As the myth and mystery of Trump – supposedly savvy and super-rich businessman, and Lothario – grew, the tabloid newspapers profited from generating cheap, eyeball-grabbing headlines about him. Back in the 1980s, more than 2 million New Yorkers relied on these publications for their daily news diet. Instead, they often got outrageous fabrications and exaggerations from Trump-land.

While his fortunes sagged and he went bankrupt in Atlantic City, the headlines kept coming. 

When he was thwarted in erecting the huge apartment complex on the Hudson River,the tabloids breathlessly covered his battles with local elected leaders like then-state Assembly Member Jerry Nadler.

When his messy divorce played out on the Aspen ski slopes, the gossip pages swooned.

I had a front-row seat to witness Trump’s slippery ways with the media. In the early 1990s, I was publisher of a community weekly on the West Side of Manhattan, the neighborhood where Trump was attempting to get political approval for his controversial massive waterfront development. The chairman of the company I worked for had a social relationship with Trump, and one day he called me saying that the mega-developer wanted to meet with me.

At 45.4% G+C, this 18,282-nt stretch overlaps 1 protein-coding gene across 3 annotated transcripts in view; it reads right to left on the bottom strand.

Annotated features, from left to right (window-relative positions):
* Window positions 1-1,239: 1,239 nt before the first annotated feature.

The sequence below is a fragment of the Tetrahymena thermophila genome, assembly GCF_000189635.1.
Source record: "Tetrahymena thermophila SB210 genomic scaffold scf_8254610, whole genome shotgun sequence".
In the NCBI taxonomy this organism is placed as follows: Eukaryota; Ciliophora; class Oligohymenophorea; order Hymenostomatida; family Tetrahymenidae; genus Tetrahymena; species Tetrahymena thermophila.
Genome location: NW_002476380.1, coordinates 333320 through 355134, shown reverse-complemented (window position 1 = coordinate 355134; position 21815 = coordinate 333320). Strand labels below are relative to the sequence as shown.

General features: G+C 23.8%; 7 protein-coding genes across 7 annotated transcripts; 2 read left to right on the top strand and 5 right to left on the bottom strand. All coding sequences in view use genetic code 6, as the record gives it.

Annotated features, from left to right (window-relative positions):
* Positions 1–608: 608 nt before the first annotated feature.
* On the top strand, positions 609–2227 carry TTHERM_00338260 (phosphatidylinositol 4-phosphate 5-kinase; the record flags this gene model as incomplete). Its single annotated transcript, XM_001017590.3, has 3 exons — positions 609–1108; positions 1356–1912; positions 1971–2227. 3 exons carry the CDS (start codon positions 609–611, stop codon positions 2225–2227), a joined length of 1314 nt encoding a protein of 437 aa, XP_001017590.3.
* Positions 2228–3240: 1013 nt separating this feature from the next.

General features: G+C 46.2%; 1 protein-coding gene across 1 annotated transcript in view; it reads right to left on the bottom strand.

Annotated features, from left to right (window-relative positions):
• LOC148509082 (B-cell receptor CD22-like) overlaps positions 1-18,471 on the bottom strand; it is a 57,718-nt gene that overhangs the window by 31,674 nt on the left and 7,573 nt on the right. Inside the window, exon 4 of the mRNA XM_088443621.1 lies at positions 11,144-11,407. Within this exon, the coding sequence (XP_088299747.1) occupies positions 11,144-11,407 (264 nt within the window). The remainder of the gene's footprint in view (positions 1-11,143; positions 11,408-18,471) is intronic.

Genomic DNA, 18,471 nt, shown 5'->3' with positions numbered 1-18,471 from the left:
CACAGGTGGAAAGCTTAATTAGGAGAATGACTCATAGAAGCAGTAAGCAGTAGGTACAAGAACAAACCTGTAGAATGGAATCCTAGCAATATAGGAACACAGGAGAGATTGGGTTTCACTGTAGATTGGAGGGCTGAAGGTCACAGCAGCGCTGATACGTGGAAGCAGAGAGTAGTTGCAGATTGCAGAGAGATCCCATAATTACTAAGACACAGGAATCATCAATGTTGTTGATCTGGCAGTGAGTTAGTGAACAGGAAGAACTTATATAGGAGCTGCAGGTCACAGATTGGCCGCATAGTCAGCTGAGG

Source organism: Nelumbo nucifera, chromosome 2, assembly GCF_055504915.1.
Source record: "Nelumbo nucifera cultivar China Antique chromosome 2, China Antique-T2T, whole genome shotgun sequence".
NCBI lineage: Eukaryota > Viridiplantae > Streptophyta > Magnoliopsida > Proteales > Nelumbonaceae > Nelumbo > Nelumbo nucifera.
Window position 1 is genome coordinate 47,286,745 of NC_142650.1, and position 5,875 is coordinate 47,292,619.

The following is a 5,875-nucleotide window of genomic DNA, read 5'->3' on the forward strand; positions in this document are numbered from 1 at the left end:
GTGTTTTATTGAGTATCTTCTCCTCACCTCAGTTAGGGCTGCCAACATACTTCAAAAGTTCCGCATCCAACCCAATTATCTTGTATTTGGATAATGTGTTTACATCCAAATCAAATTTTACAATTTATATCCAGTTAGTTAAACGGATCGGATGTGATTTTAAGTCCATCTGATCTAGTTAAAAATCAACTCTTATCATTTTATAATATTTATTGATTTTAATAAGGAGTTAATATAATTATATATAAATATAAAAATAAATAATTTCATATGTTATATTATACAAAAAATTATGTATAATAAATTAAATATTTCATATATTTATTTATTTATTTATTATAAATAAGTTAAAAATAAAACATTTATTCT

In his garish office overlooking Fifth Avenue a few days later, Trump looked at me and asked with an impish smile: “Do you ever put your editorials on the front page of your newspaper?”